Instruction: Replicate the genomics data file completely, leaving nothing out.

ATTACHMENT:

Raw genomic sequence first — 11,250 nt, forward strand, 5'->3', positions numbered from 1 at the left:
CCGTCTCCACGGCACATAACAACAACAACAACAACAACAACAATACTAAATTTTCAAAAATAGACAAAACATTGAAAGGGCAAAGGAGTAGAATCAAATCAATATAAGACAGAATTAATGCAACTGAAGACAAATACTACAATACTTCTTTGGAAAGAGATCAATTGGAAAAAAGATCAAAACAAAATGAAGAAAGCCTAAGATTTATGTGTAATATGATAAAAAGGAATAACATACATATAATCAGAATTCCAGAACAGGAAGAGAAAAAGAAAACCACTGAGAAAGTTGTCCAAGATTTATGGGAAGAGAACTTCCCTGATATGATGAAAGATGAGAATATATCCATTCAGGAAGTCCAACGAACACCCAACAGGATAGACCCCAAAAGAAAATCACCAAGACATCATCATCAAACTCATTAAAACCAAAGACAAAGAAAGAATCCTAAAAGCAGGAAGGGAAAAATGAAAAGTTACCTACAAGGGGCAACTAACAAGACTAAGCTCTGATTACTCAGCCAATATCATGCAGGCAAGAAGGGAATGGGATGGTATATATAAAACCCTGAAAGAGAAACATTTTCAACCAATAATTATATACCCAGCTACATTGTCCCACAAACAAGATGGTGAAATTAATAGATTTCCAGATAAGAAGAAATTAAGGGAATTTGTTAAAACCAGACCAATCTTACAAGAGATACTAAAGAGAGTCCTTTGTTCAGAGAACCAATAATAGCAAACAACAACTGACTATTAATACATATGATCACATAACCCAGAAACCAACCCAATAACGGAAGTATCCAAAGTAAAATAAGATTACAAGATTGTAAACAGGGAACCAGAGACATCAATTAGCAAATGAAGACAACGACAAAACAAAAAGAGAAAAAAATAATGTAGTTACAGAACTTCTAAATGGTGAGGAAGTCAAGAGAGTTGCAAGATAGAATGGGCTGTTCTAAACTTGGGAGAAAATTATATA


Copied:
Raw genomic sequence first — 11,250 nt, forward strand, 5'->3', positions numbered from 1 at the left:
CCGTCTCCACGGCACATAACAACAACAACAACAACAACAACAATACTAAATTTTCAAAAATAGACAAAACATTGAAAGGGCAAAGGAGTAGAATCAAATCAATATAAGACAGAATTAATGCAACTGAAGACAAATACTACAATACTTCTTTGGAAAGAGATCAATTGGAAAAAAGATCAAAACAAAATGAAGAAAGCCTAAGATTTATGTGTAATATGATAAAAAGGAATAACATACATATAATCAGAATTCCAGAACAGGAAGAGAAAAAGAAAACCACTGAGAAAGTTGTCCAAGATTTATGGGAAGAGAACTTCCCTGATATGATGAAAGATGAGAATATATCCATTCAGGAAGTCCAACGAACACCCAACAGGATAGACCCCAAAAGAAAATCACCAAGACATCATCATCAAACTCATTAAAACCAAAGACAAAGAAAGAATCCTAAAAGCAGGAAGGGAAAAATGAAAAGTTACCTACAAGGGGCAACTAACAAGACTAAGCTCTGATTACTCAGCCAATATCATGCAGGCAAGAAGGGAATGGGATGGTATATATAAAACCCTGAAAGAGAAACATTTTCAACCAATAATTATATACCCAGCTACATTGTCCCACAAACAAGATGGTGAAATTAATAGATTTCCAGATAAGAAGAAATTAAGGGAATTTGTTAAAACCAGACCAATCTTACAAGAGATACTAAAGAGAGTCCTTTGTTCAGAGAACCAATAATAGCAAACAACAACTGACTATTAATACATATGATCACATAACCCAGAAACCAACCCAATAACGGAAGTATCCAAAGTAAAATAAGATTACAAGATTGTAAACAGGGAACCAGAGACATCAATTAGCAAATGAAGACAACGACAAAACAAAAAGAGAAAAAAATAATGTAGTTACAGAACTTCTAAATGGTGAGGAAGTCAAGAGAGTTGCAAGATAGAATGGGCTGTTCTAAACTTGGGAGAAAATTATATA